Pearl Harbor survivor plans peace mission to Japan
By WILLIAM COLE | The Honolulu Star-Advertiser | Published: August 2, 2016
HONOLULU (Tribune News Service) — Lauren Bruner was at Pearl Harbor at the start of America’s war in the Pacific on Dec. 7, 1941, and in the third week in October, he’ll be in Japan where it ended, in a gesture of peace and reconciliation.
The 95-year-old USS Arizona survivor, one of just six crew members from the doomed battleship still living, plans to give out thousands of red-white-and-blue folded paper cranes when he visits with Japanese people at Hiroshima’s Peace Memorial Museum.
Bruner is believed to be the first Pearl Harbor survivor to make such a goodwill trip to the city devastated by a U.S. atom bomb on Aug. 6, 1945, 71 years ago this month.
Bruner received the support of his friend Masahiro Sasaki, whose sister, Sadako, got sick after the bomb fell and folded more than 1,000 paper cranes hoping to get better, and whose story became an international symbol of hope and peace.
“This man (Bruner) has a huge heart, so he’s taking this opportunity this late in his life to go and meet Japanese people, having nothing to do with politics, having nothing to do with war, just as more of a cultural exchange to say, ‘How are you?’” said Bruner’s friend Ed McGrath, who will accompany him on the trip.
Bruner, a La Mirada, Calif., resident with wispy gray hair who fondly recalls Honolulu before all hell broke loose on Dec. 7, 1941, is characteristically to the point when talking about his goals for what amounts to an ongoing reconciliation.
“Somebody has to start it,” he said by phone, adding, “It’s a very good time to give attention to it.”
The Lauren F. Bruner USS Arizona Memorial Foundation, co-founded by Bruner and McGrath, will be asking Hawaii schoolchildren to fold about 3,000 paper cranes that Bruner will give out in Japan.
On Dec. 7, Bruner, then 21, and other men were in a fire control crow’s nest on the Arizona when a Japanese plane’s 1,760-pound bomb penetrated the forward deck, igniting powder magazines and fuel stores, instantly separating most of the bow from the ship in a huge fireball that roared across the decks.
Bruner received two machine gun rounds to his left leg and burns over more than 70 percent of his body but somehow found the strength to climb a rope 100 feet hand over hand to the repair ship Vestal. He was the second to last to leave the burning Arizona. The last was Alvin Dvorak, who also had extensive burns and who died 17 days later on Christmas Eve.
At the time, Bruner had strong feelings against the Japanese, but he saw their military as simply carrying out orders.
“I don’t think the Japanese people themselves, I don’t think any of them knew themselves what was going on,” he said. The government “started the whole thing.”
Bruner served much of the war on the destroyer USS Coghlan and was part of the occupation force in both Hiroshima and Nagasaki.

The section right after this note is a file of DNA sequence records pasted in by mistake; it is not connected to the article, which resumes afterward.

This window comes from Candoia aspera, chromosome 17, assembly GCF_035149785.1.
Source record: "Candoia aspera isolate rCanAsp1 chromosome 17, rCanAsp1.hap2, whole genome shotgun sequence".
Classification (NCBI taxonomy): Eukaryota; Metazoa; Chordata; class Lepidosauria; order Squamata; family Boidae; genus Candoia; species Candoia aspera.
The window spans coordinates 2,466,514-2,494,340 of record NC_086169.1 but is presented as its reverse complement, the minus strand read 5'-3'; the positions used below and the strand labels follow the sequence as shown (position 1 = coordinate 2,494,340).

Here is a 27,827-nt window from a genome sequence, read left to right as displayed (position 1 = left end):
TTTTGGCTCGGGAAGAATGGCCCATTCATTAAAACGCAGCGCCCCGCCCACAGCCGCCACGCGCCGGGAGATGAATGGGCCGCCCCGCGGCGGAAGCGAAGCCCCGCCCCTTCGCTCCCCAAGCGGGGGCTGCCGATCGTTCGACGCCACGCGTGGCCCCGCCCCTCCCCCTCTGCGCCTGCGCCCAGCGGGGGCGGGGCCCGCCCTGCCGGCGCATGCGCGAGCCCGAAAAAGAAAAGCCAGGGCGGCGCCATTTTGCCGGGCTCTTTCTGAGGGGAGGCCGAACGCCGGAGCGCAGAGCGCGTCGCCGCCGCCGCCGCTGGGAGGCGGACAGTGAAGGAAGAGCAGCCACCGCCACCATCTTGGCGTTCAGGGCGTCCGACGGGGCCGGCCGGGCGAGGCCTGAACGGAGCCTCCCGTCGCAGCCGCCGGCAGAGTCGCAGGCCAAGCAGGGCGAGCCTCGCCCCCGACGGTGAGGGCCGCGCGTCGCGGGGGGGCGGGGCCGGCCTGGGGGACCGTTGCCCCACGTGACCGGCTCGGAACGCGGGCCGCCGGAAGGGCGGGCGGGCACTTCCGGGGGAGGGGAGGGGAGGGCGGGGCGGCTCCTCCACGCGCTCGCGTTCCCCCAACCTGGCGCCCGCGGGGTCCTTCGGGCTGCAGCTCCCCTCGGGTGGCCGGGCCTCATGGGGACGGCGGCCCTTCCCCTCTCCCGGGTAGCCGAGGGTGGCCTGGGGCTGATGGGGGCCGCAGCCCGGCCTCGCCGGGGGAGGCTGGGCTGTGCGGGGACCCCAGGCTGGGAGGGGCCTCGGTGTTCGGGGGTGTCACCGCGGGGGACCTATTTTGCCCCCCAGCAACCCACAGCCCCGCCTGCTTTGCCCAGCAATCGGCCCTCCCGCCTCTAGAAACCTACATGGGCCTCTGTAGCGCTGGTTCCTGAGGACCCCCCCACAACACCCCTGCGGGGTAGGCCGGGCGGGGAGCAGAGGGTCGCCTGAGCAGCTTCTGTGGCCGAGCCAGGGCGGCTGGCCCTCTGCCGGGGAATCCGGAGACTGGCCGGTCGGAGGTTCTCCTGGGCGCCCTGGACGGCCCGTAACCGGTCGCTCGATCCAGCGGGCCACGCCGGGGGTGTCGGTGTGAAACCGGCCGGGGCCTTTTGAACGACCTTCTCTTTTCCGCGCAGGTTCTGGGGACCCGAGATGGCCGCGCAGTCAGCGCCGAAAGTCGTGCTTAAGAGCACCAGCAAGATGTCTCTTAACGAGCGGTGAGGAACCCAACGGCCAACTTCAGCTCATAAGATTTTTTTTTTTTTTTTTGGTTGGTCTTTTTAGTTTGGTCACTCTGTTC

Three-quarters of a century later, Japan is one of America’s staunchest allies. Bruner continued down his own path of reconciliation in 2013, when he met in Hawaii with Sasaki, whose sister experienced the Hiroshima bombing at age 2 and who died of leukemia at 12.
The family, including Masahiro, then 4, were about a mile from ground zero. The Hiroshima Peace Memorial Museum estimates 140,000 died from the bombing by the end of December 1945. After another A-bomb was dropped on Nagasaki three days after Hiroshima, Japan surrendered.
Japanese lore holds that by folding 1,000 paper cranes, a wish will be granted. Hoping to live, Sadako and her friends and family reached the first 1,000 and were on the second when she died. The little girl became an enduring symbol of hope, peace and innocent lives lost in war.
In September 2013 Masahiro Sasaki presented the USS Arizona Memorial with one of the tiny cranes created by his sister, and Bruner folded his own red-white-and-blue peace crane and gave it to a grateful Sasaki.
Hawaii Rep. Sam Kong, a Democrat whose district covers Aiea, said he plans to work with the Department of Education to pick a school to help make the paper cranes Bruner will pass out.
Kong said it would be wonderful “just for our own children to be involved for their own education and history — because that seems to be getting lost.”
McGrath, who lives in Palos Verdes, Calif., and visits Bruner every Thursday, said the plan is to head to Japan in about the third week in October with a stop in Hawaii first to rest up. A Japanese newspaper plans to publicize Bruner’s visit, and over a couple of days at the Hiroshima museum, Bruner will meet with Japanese, and “anybody that brings him a crane, he will give one of his cranes to them as a sign of peace,” McGrath said.
Every year, thousands of wreaths of “senbazuru” — 1,000 cranes strung together on string — are draped over a statue of Sadako Sasaki in Hiroshima Peace Park. President Barack Obama presented four paper cranes to the museum in May when he became the first sitting U.S. president to visit Hiroshima.
Bruner said his own gift of paper cranes will be a “sign of good friendship.”
Bruner and McGrath are seeking funding to defray the cost of the trip through their nonprofit foundation at dreamgifttoamerica.com. The pair is also attempting to develop in Honolulu a museum-type attraction to be called the “USS Arizona World War II Experience,” McGrath said.
“We’re working with the Governor’s Office now in Hawaii to do that,” he said.
Bruner, who will turn 96 on Nov. 4, feels close to fellow crew members of the Arizona, and even after nearly 75 years still gets choked up thinking about the 1,177 who lost their lives on the battleship that day.
He plans to be at Pearl Harbor for the upcoming 75th anniversary “to reacquaint myself” and “salute all my friends,” he said.